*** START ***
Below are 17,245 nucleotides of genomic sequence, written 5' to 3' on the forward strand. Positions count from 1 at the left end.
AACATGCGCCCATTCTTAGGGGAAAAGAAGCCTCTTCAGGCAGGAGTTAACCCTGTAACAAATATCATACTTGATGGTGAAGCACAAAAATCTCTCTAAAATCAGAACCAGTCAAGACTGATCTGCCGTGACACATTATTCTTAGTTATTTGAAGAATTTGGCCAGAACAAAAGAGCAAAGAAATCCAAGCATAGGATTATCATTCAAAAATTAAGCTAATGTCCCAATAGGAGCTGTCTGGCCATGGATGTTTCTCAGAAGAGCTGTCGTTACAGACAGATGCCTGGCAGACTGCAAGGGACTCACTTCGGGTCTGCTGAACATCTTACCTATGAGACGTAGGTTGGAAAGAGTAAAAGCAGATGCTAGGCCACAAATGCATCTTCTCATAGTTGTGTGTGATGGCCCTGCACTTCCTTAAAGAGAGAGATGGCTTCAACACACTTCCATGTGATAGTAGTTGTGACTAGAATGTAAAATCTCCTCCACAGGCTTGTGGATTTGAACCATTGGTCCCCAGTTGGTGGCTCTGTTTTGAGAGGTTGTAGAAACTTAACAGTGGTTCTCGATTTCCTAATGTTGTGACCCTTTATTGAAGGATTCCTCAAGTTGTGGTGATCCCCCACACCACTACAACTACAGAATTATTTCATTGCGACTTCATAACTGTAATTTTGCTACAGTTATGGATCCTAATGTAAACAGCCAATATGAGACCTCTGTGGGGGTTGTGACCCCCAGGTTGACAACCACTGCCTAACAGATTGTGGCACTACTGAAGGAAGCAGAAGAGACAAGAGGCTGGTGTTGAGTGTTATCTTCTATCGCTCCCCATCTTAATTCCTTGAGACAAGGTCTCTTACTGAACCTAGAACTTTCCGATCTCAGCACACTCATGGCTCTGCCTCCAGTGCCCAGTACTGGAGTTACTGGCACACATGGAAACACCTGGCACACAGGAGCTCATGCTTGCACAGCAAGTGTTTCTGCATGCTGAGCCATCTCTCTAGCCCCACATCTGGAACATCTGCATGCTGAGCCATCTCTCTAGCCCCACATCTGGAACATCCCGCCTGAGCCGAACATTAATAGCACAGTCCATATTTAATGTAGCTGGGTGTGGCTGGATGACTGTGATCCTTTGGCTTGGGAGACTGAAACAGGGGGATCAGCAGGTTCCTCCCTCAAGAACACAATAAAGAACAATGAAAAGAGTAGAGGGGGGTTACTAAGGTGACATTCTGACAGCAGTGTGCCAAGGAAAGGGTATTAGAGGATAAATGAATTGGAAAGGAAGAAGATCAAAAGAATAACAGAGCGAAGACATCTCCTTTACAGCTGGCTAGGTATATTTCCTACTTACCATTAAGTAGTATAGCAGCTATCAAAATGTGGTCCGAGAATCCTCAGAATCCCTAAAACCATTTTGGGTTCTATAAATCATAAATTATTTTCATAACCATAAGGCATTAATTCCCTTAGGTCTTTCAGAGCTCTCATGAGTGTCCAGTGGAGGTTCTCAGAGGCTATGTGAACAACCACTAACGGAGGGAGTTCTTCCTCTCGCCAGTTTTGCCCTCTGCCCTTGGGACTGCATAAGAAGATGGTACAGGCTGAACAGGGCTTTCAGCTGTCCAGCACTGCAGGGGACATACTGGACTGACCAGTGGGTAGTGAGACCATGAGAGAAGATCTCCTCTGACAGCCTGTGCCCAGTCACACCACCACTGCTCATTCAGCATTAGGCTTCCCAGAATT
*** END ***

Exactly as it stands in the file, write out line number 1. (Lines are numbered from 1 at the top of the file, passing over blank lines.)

Below are 17,245 nucleotides of genomic sequence, written 5' to 3' on the forward strand. Positions count from 1 at the left end.